Nauru is so small, the dangers of the big cities simply don’t exist here. The only two things you should be on-guard for are petty theft and wild dogs. So lock your doors and mind your stuff. And if you explore on foot, carry a big stick; even on the streets, those dogs are no joke. Like anywhere else, avoid swimming alone, always bring a friend. Finally, if you’re used to driving on the right side of the road, be careful in Nauru, where they drive on the left. There are lots of children playing about, so take extra care on the roads.
There are many restaurants all around the island; many operated out of houses and shacks. I stuck to what looked to be the most developed establishment on the island: The Bay Restaurant, which was fantastic in every way. I was, however, advised to try some of the other places, like Islands Cafe and Bondi Beach Restaurant. I’ll definitely hit those spots next time.
There are two “supermarkets” on the island, Capelle & Partner and Eigugu. They are small, and remind me of what a grocery store might have looked like in the 1940s.
The island is also full of tiny, Chinese owned “mini-markets” and general stores. These are super old school, without windows or lighted signs. They are fun to peek into. Stop in, grab a water and say hello!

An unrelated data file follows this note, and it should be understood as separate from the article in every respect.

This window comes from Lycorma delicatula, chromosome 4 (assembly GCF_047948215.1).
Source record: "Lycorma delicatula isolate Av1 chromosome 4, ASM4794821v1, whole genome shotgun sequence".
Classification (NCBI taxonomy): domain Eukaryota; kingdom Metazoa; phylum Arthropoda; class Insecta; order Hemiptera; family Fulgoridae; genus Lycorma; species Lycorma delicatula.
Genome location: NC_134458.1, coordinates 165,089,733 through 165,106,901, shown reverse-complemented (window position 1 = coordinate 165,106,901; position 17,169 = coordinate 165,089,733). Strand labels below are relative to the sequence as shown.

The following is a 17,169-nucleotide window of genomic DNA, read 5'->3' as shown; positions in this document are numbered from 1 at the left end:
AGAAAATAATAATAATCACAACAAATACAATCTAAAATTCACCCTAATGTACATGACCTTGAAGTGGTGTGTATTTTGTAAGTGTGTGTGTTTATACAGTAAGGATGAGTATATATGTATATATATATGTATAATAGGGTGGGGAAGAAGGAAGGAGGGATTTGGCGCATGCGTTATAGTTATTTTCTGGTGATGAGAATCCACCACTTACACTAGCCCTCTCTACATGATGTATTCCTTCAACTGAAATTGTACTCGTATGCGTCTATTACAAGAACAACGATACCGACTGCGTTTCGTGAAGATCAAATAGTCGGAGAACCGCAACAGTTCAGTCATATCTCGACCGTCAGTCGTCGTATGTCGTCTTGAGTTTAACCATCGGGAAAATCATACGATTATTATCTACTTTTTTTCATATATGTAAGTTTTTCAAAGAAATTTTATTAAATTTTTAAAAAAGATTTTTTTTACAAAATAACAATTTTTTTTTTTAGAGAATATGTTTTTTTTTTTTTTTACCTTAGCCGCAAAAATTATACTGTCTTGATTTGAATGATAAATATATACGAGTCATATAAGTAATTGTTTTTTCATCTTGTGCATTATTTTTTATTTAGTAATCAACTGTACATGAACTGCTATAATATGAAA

Nauru uses Australian currency. Credit cards are rarely accepted, so bring plenty of cash. There’s one bank in Nauru and an ATM machine in the lobby of the Menen Hotel.
This all depends on what you’re into. Here are a few really cool things I did while I was on the island:
Drive the whole island: You can drive the perimeter in about a half hour. Remember, they drive on the left-hand side here, and be mindful of lots of children playing.
Explore the beaches: I didn’t find any beaches that were suitable for swimming–most of the ones I saw all had those coral spikes shooting up through the water–but Nauru’s beaches sure make for great photo opps.
Jump in the Anibare Boat Harbor: It’s the locals’ “swimming hole,” and it’s pretty cool. There are usually lifeguards there. Bring a snorkel and mask if you can.
Explore the interior of the island: They call it “Topside,” and it’s filled with windy gravel roads, limestone pinnacles, abandoned and currently used mines, and of course, that infamous refugee camp.